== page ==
Chef K Can Cook; Khristianne Uy

Chef K Roars!

Chef K Roars Onto The Culinary Scene!

By Karena Apollonya Ebora Higgins 

At a glance, Chef K looks hard, like a bad ass, and you know what, she is, but under the fierce make-up and butcher knife tattoos, Chef K’s a real sweetie. We met up at The Little Next Door and talked ish about everything, including her dad’s wack relocation tactics, bullshitting on the TASTE  and why she feels like the richest mother fucker! 

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Fresh Slider for Spring; Bacon-Salmon-Pandesal

Pandesal with Bacon, Salmon & Greens

Pandesal with Bacon, Salmon & Greens

It’s been over two years since I started this beast of a blog. In that two years, we’ve met lots of food folks, attended interesting foodie events and tested lots and lots of fucking recipes. To commemorate our anniversary we’re uploading a new pic to our FaceBook profile. Finally right? I know, we suck, but not really, we just wanted to replace that tasty lumpia cover shot with something expressive of where PP&B is today. So here’s what we created, a bacon-salmon pandesal slider. It’s a perfect combination of all of the ingredients we love and it’s cray easy to put together. Enjoy and keep it fresh with Pig Parts & Beer.

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Meet the Adobo Ho, Chef Jade Gaje

Chef Jade Gage

Chef Jade Gaje

By Karena Apollonya Ebora Higgins

Jade Gaje was the catering queen for one of LA’s most popular downtown eateries, but in 2010, she decided to break out on her own. We got a chance to spill the tea with THE JADE CHEF about many things, including the crazy massage moment that changed everything, her love of the .99 Cent Store and why she calls herself, The Adobo Ho.  

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Filipino & Japanese Join Forces; Philippine Eggplant, Manila Mango & Soba Noodles

Philippine Eggplant, Manila Mango & Japanese Soba Noodles

Philippine Eggplant, Manila Mango & Japanese Soba Noodles

By Karena Apollonya Ebora Higgins

Did any of you watch “the Great Raid”?  OMG, its so good. Lots of folks slept on this flick, but if you want to watch a great movie with Benjamin Bratt, James Franco, a nostalgic depiction of the city of Manila and Filipinos kicking ass in World War II, peep it. The Americans and Filipinos don’t mesh well with the Japanese in the film, but hopefully we’ve moved on. In this recipe, we have. In fact, we’ve  joined food forces. What better way to get all kumbaya than with eats?  Fruity, creamy, Manila mangoes and musky grilled Philippine eggplant are mixed with Japanese Soba Noodles and gently tossed in sweet and spicy vinegar. The dish is colorful and harmonious. The final touches of fresh and fragrant bright green cilantro and parsley are EVERYTHING. It is balanced and beautiful, like life should be.  MAKE FOOD, NOT WAR.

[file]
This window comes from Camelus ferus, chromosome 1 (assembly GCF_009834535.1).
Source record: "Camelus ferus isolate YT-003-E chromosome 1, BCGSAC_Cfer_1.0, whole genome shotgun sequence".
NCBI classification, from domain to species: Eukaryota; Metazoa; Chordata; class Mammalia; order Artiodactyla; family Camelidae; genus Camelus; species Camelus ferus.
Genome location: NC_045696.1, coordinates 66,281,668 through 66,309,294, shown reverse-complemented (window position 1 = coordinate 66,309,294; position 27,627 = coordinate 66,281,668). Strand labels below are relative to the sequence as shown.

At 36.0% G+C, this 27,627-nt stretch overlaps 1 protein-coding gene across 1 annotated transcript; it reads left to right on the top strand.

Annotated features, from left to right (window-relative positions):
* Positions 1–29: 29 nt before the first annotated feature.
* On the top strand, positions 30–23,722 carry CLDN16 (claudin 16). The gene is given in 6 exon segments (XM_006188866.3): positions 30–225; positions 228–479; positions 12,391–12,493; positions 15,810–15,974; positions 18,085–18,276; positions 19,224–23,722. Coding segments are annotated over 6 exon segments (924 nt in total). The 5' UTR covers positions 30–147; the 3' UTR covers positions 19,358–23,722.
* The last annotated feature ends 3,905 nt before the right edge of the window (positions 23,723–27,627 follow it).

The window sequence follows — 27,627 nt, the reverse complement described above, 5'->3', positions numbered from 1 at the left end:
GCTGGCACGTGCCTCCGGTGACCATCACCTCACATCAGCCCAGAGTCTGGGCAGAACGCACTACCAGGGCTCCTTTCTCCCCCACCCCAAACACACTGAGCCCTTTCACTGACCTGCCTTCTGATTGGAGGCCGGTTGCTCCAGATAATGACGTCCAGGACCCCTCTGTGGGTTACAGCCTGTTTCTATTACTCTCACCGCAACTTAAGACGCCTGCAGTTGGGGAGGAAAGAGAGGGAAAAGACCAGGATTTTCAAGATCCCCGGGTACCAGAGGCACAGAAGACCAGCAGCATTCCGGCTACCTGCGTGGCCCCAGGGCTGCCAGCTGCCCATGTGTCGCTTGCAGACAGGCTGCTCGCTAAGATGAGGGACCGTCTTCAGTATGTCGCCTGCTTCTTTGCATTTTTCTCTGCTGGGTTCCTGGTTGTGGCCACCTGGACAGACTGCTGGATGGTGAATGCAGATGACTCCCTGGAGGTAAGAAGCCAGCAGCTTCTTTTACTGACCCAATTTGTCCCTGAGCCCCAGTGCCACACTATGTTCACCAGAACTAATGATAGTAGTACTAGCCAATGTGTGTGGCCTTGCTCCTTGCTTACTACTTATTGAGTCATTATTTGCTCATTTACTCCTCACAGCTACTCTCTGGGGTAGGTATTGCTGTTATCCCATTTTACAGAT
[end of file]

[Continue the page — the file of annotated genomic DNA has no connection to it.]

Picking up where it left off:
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Short & Sweet; Banana Coconut Cake

Whole Banana Coconut Cake

Banana Coconut Cake

Lemonade, the cafe/lunch counter, is one of my favorite spots. They make salad look so darn good. I’m pretty proud of myself and my choices up until I hit the register. That’s where they get me. Those refrigerated glass boxes are strategically placed and packed with sweets and treats aka my kryptonite. Macarons, cupcakes and blondies fill the shelves, but my favorite is spinning in the well lit display case. It’s the layered banana cake. The bananas taste fresh. The cake is always moist and the frosting is slightly tart creamy cheesy goodness. I order it almost every time. I’m so in love with this slice of heaven that I decided to make my own version, tricked out of course.

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Slangin’ Siopao in Silverlake; Boss Andrea De Guzman

 

With Boss Andrea De Guzman

WIth Boss Andrea De Guzman

By Karena Apollonya Ebora Higgins